The benefit of those three words is that it makes it clear you’re not trying to pressure them into anything. The drawback is that you’re delaying why the email matters: its main objective.
There are only four real reasons to write a marketing follow-up email:
- You need information
- You’d like to request a call, meeting, or some other kind of action
- You just want to catch-up
- You wanted to say thank you for one of the above or another opportunity
Whichever it is, get to it right after you reference the last email. Don’t get lost in small talk.
Remember, your recipient probably has a short attention span, and they may also be short on time—so start explaining why you deserve some of it.
4. Use action verbs.
In a moment, we’ll cover how to end your emails, but before that tip will be helpful, you have to understand what must be included in the actual content.
While you still want to keep your marketing follow-up email short, it absolutely must add value. You can’t simply send an email where all you do is ask for something. Instead, be sure you’re benefiting the recipient somehow, too.
This is especially important in B2B, where data shows that 74% of buyers opt to work with salespeople who first added value. That is a massive difference.
If your company utilizes account-based marketing, you’ll need to take the time to figure out what kind of value you can hope to provide the individual prospect.
On the other hand, if your marketing follow-up email is going out to your entire list, be sure to segment it. Then, based on buyer personas, come up with a valuable piece of advice or other content that will show recipients that you’re focused on them — not just your company’s needs.
Content upgrades can be great for this purpose. You can offer your recipients:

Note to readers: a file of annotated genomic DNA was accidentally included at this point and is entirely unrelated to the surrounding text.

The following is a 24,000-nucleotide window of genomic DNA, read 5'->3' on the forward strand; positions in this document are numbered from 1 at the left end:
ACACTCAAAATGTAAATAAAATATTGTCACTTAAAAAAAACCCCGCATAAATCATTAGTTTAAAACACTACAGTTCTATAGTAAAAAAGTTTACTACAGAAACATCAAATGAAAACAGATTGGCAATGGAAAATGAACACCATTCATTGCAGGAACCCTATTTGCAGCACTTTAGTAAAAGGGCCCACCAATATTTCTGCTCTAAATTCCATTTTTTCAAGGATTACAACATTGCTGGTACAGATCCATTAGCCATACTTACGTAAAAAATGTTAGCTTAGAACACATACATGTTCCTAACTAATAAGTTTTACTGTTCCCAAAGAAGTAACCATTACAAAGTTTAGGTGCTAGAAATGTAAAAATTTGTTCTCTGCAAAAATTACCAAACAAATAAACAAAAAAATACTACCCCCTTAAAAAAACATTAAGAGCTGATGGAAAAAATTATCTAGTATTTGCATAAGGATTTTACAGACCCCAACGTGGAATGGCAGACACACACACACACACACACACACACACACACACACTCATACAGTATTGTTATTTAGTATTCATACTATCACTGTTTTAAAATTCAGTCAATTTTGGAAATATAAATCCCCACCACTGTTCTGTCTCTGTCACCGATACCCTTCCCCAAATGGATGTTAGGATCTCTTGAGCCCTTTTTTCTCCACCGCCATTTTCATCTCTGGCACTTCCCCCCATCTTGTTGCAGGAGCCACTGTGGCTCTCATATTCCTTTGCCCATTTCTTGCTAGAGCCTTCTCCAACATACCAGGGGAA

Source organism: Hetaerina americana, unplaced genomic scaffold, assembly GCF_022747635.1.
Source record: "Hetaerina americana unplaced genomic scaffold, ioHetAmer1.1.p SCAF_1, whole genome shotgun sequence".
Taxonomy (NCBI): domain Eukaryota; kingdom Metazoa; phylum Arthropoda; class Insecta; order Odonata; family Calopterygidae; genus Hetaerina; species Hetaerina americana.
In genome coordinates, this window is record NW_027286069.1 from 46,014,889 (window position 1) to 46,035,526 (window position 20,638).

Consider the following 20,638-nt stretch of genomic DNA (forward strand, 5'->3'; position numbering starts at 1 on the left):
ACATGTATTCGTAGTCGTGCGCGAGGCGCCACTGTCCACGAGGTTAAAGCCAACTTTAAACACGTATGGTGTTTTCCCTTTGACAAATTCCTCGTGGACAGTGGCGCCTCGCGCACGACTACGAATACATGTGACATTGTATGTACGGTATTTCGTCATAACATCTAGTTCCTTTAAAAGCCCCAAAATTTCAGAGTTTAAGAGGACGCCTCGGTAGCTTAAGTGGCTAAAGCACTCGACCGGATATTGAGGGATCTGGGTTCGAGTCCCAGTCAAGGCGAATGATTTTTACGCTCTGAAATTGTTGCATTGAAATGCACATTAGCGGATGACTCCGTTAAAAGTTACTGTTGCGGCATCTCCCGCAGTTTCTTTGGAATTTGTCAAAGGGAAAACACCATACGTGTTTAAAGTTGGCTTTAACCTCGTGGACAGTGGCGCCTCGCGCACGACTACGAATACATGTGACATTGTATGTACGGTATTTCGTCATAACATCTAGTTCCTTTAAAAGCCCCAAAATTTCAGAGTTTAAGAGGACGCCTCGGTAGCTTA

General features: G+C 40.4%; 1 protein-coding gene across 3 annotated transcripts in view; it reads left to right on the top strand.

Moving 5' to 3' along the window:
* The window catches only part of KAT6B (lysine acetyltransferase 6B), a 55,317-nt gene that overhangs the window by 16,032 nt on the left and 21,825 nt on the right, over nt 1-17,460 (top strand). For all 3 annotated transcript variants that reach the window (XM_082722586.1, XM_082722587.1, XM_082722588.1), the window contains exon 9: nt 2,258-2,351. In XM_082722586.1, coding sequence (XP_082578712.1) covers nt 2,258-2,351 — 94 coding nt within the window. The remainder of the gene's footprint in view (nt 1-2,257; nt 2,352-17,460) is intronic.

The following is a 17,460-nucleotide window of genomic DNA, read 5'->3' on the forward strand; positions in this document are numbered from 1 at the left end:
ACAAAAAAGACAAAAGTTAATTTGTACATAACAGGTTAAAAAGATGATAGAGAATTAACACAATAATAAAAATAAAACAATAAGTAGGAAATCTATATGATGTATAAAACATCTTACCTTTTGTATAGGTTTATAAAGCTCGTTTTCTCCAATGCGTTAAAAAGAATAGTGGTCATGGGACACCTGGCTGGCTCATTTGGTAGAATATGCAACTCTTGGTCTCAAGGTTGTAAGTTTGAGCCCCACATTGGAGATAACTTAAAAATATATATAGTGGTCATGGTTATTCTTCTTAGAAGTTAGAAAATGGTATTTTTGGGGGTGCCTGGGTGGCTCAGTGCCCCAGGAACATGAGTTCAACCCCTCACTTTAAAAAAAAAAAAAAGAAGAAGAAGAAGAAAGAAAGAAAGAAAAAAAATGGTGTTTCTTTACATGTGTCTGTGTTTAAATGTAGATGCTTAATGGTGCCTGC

- Case Studies
- Invites to a Webinar
Any of these options are above-and-beyond the normal follow-up email. However, because they come in the form of a link or attachment, they won’t add so much bulk to your copy that recipients immediately decide to move on.
5. End your marketing follow-up email with a specific call-to-action.
Ideally, this marketing follow-up email will be the last one you need to send.
To increase your chances of getting the response you want, be sure to include a specific call-to-action at the end. “Hope to hear from you” and “Let me know what you think” aren’t very good CTAs, despite how common they’ve become.
Instead, consider one of the 75 CTAs we recommend. Here are some great examples:
- “Start your free trial”
- “Let us know how we did”
- “Reserve your seat”
All of these give your recipient something specific to do. If you use action words throughout your copy, you’ll also set up your CTA with a better chance of success.
Give your reader a CTA to be excited about
If there’s one real secret to writing an incredible marketing follow-up email, it’s to always craft messages your audience will look forward to. Never send one out unless you know you’re offering them something they want—not just something you want them to do.
That way, your recipients will actually be excited to open your email, read it through, and follow your CTA’s instructions.
After that, you won’t need to send nearly as many follow-up messages, but those you do send out will have much higher rates of success.